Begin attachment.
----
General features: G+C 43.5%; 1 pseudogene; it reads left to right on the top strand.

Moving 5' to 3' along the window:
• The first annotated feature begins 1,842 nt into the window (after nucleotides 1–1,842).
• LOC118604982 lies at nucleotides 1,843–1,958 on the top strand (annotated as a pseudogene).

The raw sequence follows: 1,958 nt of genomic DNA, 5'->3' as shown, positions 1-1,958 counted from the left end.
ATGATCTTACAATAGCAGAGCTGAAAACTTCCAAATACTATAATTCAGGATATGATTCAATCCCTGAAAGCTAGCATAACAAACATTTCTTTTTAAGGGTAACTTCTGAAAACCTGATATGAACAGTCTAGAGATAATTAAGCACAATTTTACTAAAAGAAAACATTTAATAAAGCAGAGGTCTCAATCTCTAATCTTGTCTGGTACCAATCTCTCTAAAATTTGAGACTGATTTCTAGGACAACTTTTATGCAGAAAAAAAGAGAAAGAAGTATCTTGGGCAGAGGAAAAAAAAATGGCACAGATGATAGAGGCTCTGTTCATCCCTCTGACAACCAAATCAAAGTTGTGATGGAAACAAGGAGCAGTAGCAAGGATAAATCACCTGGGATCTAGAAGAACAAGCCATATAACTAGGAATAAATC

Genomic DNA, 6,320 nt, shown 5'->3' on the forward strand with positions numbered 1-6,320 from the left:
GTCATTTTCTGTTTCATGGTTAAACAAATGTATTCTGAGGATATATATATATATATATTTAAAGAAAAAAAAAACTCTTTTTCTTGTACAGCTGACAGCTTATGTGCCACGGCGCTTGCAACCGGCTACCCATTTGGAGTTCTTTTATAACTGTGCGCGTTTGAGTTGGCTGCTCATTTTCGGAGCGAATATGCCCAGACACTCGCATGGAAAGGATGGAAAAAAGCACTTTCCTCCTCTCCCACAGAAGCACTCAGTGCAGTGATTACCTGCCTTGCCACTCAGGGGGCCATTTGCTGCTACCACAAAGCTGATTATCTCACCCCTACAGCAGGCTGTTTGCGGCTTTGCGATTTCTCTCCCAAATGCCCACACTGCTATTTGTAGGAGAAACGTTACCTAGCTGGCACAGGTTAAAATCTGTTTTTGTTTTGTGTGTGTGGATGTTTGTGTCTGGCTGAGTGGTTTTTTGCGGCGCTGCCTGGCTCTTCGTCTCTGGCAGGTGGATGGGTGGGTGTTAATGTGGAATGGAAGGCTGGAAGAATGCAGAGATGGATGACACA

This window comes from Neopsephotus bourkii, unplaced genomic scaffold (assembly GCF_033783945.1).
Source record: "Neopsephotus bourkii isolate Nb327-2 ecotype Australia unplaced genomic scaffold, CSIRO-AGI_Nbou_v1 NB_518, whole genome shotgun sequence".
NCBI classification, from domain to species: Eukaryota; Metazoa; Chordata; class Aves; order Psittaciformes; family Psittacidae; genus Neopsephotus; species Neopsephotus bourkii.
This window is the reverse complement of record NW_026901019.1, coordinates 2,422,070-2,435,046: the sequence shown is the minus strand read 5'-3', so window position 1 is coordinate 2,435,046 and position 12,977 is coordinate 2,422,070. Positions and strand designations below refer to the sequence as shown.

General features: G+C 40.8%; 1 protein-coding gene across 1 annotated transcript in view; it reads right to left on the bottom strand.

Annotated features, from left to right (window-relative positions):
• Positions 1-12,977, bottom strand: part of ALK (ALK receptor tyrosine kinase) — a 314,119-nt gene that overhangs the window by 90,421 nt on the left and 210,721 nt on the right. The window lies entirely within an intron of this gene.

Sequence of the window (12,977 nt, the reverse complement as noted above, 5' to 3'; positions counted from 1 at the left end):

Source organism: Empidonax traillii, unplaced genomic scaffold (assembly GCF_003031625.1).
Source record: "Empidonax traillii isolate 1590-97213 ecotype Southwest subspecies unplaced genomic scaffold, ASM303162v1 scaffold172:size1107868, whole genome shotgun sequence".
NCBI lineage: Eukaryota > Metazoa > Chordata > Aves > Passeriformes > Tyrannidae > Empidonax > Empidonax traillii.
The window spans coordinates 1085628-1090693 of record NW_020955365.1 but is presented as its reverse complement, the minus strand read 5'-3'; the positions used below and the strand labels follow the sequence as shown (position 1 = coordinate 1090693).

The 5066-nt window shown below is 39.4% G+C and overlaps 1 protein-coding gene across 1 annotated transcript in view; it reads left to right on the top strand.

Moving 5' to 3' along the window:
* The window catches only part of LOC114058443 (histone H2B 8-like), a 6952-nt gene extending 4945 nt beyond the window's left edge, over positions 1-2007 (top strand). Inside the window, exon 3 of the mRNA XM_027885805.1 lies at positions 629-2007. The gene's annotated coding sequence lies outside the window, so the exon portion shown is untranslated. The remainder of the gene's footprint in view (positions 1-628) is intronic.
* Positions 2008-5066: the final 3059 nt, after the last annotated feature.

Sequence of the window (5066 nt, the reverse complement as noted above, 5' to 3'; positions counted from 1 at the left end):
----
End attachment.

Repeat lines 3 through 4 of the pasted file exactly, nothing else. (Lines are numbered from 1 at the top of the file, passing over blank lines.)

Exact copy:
• The first annotated feature begins 1,842 nt into the window (after nucleotides 1–1,842).
• LOC118604982 lies at nucleotides 1,843–1,958 on the top strand (annotated as a pseudogene).